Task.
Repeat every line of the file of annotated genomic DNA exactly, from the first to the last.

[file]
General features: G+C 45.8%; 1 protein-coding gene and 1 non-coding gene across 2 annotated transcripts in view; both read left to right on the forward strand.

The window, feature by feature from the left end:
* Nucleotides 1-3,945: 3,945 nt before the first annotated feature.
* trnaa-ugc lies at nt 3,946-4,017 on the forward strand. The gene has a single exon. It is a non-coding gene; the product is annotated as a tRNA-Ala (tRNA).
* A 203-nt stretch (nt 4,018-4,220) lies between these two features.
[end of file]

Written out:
General features: G+C 45.8%; 1 protein-coding gene and 1 non-coding gene across 2 annotated transcripts in view; both read left to right on the forward strand.

The window, feature by feature from the left end:
* Nucleotides 1-3,945: 3,945 nt before the first annotated feature.
* trnaa-ugc lies at nt 3,946-4,017 on the forward strand. The gene has a single exon. It is a non-coding gene; the product is annotated as a tRNA-Ala (tRNA).
* A 203-nt stretch (nt 4,018-4,220) lies between these two features.